by Nancy Hebb
Manchester, Michigan, USA
For years, I was employed by a “living history” farm, part of a large outdoor historical museum. Several days each week, I and a few trusty Border Collies would move sheep through the “village” and relate information about sheep, working dogs, wool, and agricultural life in 19th century America. My menagerie and I lived just a few minutes from the museum.
My heart’s true home, however, was a “real” farm an hour away. The days we weren’t at the living history farm were spent there, where hundreds of sheep, dairy cows, and 500 acres of crops gave both the dogs and myself plenty of truly rewarding work, often in very “fragrant” conditions. Each evening, I’d put off the inevitable drive back to the city as long as possible.
My aging pick-up truck was appropriate for hauling manure-covered farm dogs. An insulated cap on the back kept them warm or cool as weather demanded, and also prevented them from spreading their eau de farm to the upholstery. But the truck died one evening at a busy intersection about ten miles from home.
With six dogs in the back, and the end hanging out in traffic, I turned on the blinkers, ran across to a gas station and arranged for a tow truck. As I returned, I noticed a classy full-size sedan pulled behind the truck with its lights also flashing. Two elderly women asked if they could push me into a parking lot just up the road, and I gratefully accepted. I told them how scared I’d been that someone would clip the rear of the truck, since I had dogs in there.
Instantly they wanted to drive all seven of us home. I explained that the dogs had been working on a farm and were filthy and smelled terrible. A tow truck was coming, I assured them. They were horrified at the idea of the dogs riding in the truck as it was towed, and insisted on saving us! So I canceled the tow truck and climbed into the back of the obviously well-cared-for luxury car with my farm boots on. Twenty-four not-clean paws and a lot of dirty fur surrounded me.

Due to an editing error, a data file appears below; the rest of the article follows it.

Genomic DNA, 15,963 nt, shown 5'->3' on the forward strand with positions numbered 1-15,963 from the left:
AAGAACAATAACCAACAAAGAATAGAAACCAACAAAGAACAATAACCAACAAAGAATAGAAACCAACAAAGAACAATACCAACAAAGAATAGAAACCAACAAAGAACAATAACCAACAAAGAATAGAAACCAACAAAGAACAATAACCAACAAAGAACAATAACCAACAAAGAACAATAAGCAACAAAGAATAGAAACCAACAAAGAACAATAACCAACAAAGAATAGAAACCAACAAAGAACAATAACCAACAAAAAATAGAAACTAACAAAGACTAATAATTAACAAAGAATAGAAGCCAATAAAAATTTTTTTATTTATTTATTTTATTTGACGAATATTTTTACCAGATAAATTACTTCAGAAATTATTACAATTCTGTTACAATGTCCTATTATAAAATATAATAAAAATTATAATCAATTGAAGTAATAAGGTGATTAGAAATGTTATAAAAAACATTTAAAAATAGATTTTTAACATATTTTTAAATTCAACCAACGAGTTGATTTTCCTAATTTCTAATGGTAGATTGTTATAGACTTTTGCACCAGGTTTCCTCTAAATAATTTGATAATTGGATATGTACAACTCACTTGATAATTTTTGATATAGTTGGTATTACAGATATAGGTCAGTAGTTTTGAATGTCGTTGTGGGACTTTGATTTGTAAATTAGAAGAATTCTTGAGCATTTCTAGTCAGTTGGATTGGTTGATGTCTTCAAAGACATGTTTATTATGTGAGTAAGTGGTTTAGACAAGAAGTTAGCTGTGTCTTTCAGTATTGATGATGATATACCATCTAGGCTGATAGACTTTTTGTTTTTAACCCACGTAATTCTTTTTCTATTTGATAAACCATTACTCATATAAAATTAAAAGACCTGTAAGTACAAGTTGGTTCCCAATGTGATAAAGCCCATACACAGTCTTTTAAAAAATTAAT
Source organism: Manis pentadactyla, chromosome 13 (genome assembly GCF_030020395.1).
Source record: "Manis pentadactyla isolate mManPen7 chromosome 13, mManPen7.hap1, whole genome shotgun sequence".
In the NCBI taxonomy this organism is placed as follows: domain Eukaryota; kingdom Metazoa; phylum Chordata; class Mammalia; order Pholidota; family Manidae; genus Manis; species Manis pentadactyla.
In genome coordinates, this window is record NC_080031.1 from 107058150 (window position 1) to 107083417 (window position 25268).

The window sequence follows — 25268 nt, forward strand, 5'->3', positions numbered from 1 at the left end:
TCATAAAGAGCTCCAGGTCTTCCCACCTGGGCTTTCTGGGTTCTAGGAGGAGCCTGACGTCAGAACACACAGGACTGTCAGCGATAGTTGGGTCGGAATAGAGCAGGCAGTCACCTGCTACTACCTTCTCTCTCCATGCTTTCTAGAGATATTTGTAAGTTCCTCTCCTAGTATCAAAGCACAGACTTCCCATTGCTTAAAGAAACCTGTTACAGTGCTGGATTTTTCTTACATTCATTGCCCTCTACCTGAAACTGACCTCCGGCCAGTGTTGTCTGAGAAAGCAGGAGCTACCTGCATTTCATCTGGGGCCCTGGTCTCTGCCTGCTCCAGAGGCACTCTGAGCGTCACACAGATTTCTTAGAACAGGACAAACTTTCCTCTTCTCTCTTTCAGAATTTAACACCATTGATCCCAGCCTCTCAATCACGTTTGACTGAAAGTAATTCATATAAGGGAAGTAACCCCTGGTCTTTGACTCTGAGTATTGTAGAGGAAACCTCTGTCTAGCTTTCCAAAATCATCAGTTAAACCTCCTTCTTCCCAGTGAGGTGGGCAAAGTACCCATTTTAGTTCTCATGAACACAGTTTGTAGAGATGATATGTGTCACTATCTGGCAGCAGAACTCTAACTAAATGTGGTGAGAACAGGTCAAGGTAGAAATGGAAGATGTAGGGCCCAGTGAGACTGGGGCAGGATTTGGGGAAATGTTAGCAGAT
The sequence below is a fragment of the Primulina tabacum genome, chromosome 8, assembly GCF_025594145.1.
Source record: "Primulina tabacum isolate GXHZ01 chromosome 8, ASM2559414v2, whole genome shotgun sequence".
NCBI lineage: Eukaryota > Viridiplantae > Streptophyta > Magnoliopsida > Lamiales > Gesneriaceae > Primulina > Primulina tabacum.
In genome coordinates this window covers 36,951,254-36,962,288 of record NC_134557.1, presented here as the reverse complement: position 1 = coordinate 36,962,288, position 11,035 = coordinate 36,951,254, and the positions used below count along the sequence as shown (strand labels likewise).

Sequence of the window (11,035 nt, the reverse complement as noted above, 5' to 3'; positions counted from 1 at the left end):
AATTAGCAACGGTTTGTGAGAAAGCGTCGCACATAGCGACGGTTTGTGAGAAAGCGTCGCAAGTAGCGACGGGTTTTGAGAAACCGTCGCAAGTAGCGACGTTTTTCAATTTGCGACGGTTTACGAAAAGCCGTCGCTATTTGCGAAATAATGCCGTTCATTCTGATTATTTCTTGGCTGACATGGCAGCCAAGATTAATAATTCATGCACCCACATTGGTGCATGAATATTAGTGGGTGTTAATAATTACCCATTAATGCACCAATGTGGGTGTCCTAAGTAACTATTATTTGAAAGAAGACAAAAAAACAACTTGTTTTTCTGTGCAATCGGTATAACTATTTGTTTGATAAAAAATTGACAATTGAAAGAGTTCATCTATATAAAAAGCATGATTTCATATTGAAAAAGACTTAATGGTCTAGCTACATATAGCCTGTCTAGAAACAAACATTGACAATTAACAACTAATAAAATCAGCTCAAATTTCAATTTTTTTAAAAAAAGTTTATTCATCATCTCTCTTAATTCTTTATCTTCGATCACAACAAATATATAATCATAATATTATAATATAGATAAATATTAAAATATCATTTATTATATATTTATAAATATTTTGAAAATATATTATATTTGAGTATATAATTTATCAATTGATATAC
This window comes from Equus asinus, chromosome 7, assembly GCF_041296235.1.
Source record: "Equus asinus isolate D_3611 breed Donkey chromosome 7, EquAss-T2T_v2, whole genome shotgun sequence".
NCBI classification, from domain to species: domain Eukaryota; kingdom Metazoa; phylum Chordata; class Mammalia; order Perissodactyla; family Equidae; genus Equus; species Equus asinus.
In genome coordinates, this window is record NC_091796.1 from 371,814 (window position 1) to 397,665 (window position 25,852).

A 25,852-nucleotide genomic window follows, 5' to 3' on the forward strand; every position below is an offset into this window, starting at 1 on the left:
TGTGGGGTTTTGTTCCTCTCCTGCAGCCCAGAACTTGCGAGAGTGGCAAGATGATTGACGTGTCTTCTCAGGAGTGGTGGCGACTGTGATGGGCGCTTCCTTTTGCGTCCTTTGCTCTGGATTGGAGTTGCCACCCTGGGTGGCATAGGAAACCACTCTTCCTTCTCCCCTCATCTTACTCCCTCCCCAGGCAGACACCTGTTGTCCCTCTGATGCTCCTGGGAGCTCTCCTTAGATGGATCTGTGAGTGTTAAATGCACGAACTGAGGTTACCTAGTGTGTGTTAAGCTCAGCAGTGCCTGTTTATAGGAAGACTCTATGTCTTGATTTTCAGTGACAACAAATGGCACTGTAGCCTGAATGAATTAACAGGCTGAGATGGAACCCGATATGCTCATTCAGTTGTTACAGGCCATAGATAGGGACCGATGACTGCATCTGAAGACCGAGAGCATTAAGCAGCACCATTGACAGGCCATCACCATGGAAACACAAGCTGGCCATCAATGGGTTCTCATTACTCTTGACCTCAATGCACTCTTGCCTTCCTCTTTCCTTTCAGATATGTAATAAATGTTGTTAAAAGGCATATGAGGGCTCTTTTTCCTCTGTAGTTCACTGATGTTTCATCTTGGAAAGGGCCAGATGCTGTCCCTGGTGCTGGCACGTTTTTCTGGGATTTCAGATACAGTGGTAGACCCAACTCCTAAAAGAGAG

The ladies insisted they were already headed in my direction and assured me that they loved dogs and not to worry a bit about the dirt! They refused to tell me their names when I asked, and refused any payment. When we pulled into my driveway, I tried to read their license plate number, thinking I could find a way to thank them if I had a name!
It was dark, and they pulled away before I could decipher the numbers. It was clear, however, that the plates were for a handicapped driver.
Why would two elderly women risk their own safety to stop for a broken-down, beat-up pickup? The driver’s parting words remind me every day that taking a risk for someone else can pay you back: “Just do the same for someone else someday,” she requested.
Available in The Best of HeroicStories, Volume 2.
- “20080302-sheep-far” by dobroide via freesound.org
- “Flock of sheep being moved” by benboncan via freesound.org
- “Turn signal” by morgantj via freesound.org
- “Come here” by benboncan via freesound.org
- “Truck starts and stops” by freqman via freesound.org
- “A dog barking close recording” by felix-blume via freesound.org